# HELP: what is value of the angle? ABCD is a square and AD is the diameter of the circle. what is the value of $\theta$ ?

I think $\theta$ is independent of the length of the sides of the square and am getting an answer approximately 40.183 degrees. I got the answer by solving some properties of triangle equations and doing some constructions. I don't know whether it is right or wrong. My question is what is the exact angle? And can we get the angle by means of constructions only (I mean without using a calculator because in my case I needed to calculate huge surds:-\ )? Note by Ankan Bairagi
1 year, 3 months ago

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Suppose the side length of the square is 1. The circle equation is:

$\Big(x - \frac{1}{2} \Big)^2 + \Big(y-1 \Big)^2 = \frac{1}{4}$

Suppose point B is the origin. Define a direction vector:

$v_x = cos \, 60^\circ \\ v_y = sin \, 60^\circ$

Substitute into the circle equation:

$\Big(\alpha \, v_x - \frac{1}{2} \Big)^2 + \Big(\alpha \, v_y-1 \Big)^2 = \frac{1}{4}$

The remaining steps are:
1) Expand to get a quadratic equation in $\alpha$
2) Solve for $\alpha$. Note that you must solve for the greater alpha value
3) $(E_x, E_y) = (\alpha \, v_x, \alpha \, v_y)$
4) Calculate vectors from E to B and E to C
5) Given those two vectors, use the dot product formula to calculate $\theta$. In other words, take the arc-cosine of a quantity equal to the dot product divided by the product of the vector magnitudes.

This yields $\theta = 37.9235^\circ$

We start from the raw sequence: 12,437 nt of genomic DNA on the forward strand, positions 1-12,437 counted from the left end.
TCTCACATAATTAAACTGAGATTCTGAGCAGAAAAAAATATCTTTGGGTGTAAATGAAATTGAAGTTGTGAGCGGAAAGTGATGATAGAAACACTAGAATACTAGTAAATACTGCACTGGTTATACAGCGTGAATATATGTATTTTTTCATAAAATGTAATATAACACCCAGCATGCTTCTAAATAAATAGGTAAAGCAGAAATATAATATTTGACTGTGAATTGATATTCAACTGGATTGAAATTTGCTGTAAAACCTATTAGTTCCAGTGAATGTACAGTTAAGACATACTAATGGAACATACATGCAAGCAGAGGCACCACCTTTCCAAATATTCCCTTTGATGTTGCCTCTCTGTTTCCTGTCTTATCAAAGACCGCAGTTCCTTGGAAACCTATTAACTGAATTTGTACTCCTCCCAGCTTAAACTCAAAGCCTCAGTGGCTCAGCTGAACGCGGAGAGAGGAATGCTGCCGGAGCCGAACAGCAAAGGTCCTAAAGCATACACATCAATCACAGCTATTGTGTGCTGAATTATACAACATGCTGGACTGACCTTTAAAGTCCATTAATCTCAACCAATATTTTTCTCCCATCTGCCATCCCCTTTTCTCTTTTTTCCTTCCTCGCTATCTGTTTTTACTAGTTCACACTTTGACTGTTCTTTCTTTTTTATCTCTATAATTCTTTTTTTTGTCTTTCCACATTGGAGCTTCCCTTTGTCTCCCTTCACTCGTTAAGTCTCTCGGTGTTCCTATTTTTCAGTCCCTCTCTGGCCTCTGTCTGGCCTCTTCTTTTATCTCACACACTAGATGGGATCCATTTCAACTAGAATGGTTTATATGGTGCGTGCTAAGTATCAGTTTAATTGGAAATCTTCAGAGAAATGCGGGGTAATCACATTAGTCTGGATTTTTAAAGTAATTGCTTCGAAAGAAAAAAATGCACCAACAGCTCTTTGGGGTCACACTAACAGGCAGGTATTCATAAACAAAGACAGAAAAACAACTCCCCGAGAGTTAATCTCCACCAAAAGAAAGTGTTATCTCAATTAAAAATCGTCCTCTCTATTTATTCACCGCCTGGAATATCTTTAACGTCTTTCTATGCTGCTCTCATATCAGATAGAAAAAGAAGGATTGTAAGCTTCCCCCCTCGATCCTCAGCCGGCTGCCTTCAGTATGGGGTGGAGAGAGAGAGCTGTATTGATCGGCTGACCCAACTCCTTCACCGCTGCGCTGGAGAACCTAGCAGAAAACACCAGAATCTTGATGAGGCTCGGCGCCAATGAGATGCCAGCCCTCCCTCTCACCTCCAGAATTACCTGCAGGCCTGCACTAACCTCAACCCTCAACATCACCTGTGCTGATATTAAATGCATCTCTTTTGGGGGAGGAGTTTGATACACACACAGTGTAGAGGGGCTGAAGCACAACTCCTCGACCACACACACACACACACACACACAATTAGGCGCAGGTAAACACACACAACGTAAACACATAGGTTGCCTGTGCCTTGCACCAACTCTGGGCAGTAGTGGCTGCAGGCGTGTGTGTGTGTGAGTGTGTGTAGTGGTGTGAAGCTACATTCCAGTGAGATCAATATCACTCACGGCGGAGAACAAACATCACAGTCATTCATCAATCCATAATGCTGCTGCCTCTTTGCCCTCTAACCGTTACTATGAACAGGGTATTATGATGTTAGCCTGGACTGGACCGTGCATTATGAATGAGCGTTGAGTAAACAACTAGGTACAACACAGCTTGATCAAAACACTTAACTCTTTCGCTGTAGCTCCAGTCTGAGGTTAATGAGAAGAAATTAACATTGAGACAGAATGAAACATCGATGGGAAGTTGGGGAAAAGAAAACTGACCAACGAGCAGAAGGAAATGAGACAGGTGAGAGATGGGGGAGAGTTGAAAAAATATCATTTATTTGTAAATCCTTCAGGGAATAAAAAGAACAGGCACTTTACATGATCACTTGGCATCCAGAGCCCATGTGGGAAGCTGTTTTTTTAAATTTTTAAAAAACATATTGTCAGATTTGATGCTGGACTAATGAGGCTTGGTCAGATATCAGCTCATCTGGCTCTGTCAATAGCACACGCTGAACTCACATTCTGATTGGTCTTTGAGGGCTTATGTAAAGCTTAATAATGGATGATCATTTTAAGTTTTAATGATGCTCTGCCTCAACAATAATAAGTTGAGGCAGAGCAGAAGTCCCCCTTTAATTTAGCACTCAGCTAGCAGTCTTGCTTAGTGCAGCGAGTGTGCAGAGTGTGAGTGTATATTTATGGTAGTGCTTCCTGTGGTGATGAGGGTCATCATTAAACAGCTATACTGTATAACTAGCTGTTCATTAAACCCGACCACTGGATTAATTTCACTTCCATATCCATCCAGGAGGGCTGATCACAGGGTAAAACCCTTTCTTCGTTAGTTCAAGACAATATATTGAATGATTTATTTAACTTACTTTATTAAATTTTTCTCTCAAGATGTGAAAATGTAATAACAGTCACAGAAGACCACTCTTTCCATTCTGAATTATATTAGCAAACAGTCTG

- 1 year, 3 months ago

Taking $B$ as the origin is really clever

- 1 year, 3 months ago

Nice solution! I did a mistake in the calculation. The equations were really messy. I am also getting 37.9 degree. Thank you so much!!!!

- 1 year, 3 months ago

I got approximately 37.9235°, but I'm really not sure because the exact formulas get really messy.

First, I put the construction into a coordinate system with the center of the circle at the origin and 1 unit as the radiua of the circle. Every point on this circle can be written as $(\cos \alpha, \sin \alpha)$, where $\alpha$ is the central angle.
Then I considered the slope of line $DE$. It is given as $60^\circ = \sqrt{3}$, but we can also write it as $\frac {\Delta y}{\Delta x} = \frac {\sin \alpha + 2} {\cos \alpha + 1}$. If we set these two equal to each other, we can solve for $\alpha$ and get $\alpha = 2 \arctan\left(- \frac 1 2 + \sqrt{\sqrt{3}-\frac 3 4}\right)$.
Now we can plug this into $E = (\cos \alpha, \sin \alpha)$ and get $E = \left(-\frac34+\frac12\sqrt{\sqrt{3}-\frac34}, -\frac12+\frac14\sqrt{3}+\frac12\sqrt{\sqrt{3}-\frac94}\right)$.
Then we can calculate the slope of line $EC$ as $\frac {6+\sqrt{3}+\sqrt{12\sqrt{3}-9}} {-7+2\sqrt{3}+\sqrt{4\sqrt{3}-3}}$.
If we take the inverse tangent of this we get the angle at $C$ which we subtract from $180^\circ - 60^\circ$ to get our final answer of $\frac{2\pi}3+\arctan\left(-\frac94-\sqrt{3}-\frac12\sqrt{\frac{81}4+12\sqrt{3}}\right) \approx 37.9235^\circ$.

As I said, it gets really complicated and I'm not sure if I've calculated it correctly but I think the way I did it is right.

- 1 year, 3 months ago

I got the same answer. My solution is above

- 1 year, 3 months ago